By Naomi Kresge
Older Germans who took Takeda Pharmaceutical Co. (4502)’s diabetes medicine Actos were slightly less likely to develop dementia, according to a study that may do little to resolve questions about the drug’s usefulness.
The German Center for Neurodegenerative Diseases followed 145,717 people of age 60 or older who were members of the country’s biggest public insurer from 2004 to 2010, tracking whether they developed dementia and also whether they took Actos, once the world’s best-selling diabetes medicine. Those on the drug were 6 percent less likely to develop dementia, according to results presented today at the Alzheimer’s Association International Conference in Copenhagen.
Doctors have long wondered whether Actos, known generically as pioglitazone, and another similar diabetes drug, Avandia, or rosiglitazone, might also work in the brain to stave off dementia. An Alzheimer’s study of Avandia failed, and problems with side effects plagued both drugs. Now Takeda is trying again with Alzheimer’s, in a five-year trial that started last August. Today’s data may not provide much encouragement, said Ben Wolozin, a professor at the Boston University Alzheimer’s Disease Center.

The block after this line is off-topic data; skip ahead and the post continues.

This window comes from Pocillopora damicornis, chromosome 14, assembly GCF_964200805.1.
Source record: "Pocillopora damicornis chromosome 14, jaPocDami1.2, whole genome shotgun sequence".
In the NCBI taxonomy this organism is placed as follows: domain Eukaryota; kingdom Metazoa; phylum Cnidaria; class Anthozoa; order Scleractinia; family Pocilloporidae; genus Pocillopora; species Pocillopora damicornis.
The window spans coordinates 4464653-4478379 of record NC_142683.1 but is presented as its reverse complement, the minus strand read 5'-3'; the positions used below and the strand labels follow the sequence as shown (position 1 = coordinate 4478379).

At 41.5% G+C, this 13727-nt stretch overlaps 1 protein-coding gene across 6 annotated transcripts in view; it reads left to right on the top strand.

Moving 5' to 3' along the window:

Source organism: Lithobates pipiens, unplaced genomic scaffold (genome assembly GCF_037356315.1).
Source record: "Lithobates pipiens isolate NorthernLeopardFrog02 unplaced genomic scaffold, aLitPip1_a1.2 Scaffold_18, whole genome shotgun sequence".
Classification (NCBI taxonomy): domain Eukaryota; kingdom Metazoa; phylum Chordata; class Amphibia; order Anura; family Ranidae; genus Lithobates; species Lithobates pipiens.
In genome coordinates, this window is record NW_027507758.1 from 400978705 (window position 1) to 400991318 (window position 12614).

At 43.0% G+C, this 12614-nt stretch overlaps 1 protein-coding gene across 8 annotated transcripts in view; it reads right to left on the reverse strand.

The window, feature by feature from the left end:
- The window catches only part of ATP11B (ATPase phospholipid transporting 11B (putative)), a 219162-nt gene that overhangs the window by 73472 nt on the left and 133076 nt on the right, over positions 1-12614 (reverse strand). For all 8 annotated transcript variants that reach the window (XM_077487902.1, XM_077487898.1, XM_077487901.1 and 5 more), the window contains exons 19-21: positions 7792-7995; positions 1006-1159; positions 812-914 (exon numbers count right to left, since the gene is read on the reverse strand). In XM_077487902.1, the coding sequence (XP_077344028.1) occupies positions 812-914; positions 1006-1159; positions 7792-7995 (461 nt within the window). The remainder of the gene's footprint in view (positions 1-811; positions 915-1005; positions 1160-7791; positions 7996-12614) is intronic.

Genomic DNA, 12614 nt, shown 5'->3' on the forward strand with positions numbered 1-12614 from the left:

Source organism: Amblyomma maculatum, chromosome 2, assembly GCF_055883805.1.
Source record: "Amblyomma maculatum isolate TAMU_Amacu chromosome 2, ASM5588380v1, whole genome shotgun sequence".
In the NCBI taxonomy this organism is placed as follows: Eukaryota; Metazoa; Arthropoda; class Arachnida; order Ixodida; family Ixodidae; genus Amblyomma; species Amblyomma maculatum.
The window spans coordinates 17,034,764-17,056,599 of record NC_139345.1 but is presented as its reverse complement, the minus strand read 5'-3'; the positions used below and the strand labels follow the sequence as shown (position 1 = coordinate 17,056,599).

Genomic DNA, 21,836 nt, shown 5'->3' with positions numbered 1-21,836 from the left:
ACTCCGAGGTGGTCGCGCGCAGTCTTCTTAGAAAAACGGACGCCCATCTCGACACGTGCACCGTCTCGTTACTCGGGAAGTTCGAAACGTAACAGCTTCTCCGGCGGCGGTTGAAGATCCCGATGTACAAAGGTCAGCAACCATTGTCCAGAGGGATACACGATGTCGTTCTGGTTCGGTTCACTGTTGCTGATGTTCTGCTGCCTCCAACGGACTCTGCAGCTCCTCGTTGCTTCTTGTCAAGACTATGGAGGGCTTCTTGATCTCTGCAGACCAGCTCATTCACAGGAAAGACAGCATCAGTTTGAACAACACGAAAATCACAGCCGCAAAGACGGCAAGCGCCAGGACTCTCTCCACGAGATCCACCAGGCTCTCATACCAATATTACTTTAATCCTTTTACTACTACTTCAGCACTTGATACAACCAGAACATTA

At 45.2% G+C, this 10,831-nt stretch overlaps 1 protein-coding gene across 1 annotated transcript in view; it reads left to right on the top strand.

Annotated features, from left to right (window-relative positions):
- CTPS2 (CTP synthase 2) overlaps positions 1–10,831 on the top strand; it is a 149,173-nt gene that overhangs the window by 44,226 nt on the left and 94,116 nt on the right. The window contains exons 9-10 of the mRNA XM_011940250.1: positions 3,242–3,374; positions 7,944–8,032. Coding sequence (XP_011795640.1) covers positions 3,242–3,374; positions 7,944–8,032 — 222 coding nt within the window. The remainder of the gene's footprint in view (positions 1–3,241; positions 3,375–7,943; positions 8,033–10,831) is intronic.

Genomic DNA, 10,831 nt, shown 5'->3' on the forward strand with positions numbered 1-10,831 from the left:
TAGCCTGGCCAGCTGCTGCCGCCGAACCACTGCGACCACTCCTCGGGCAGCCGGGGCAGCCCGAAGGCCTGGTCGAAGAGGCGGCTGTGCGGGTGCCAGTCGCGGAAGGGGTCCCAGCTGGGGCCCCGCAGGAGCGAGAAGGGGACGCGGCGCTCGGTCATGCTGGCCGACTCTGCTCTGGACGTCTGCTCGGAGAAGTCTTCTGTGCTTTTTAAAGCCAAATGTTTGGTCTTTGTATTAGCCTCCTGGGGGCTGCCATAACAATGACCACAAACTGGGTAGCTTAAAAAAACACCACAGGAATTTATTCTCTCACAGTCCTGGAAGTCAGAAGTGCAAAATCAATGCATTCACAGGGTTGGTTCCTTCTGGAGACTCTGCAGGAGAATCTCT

“It was very important to do this study,” Wolozin said in a telephone interview. “However, it’s actually almost surprising to me that the lowering of relative risk was so weak.” The 6 percent reduction seen in the study is such a small effect that it’s unlikely to translate into an observable difference in everyday practice, Wolozin said.
Even so, he said, Takeda is probably right to continue the study begun last year. Takeda’s study, dubbed Tommorrow, will compare pioglitazone with placebo tablets and will also see whether a genetic test can predict which patients are at risk of developing mild cognitive impairment due to Alzheimer’s.
“The benefits of a success are huge,” Wolozin said.
Takeda said its trial will probably keep enrolling patients for the next several months before it hits a target of 5,800 people. It’s on schedule, Stephan Brannan, the Osaka-based company’s head of central nervous system development, said by e-mail before today’s research was released.
The German research team declined to comment in advance of the study’s publication.
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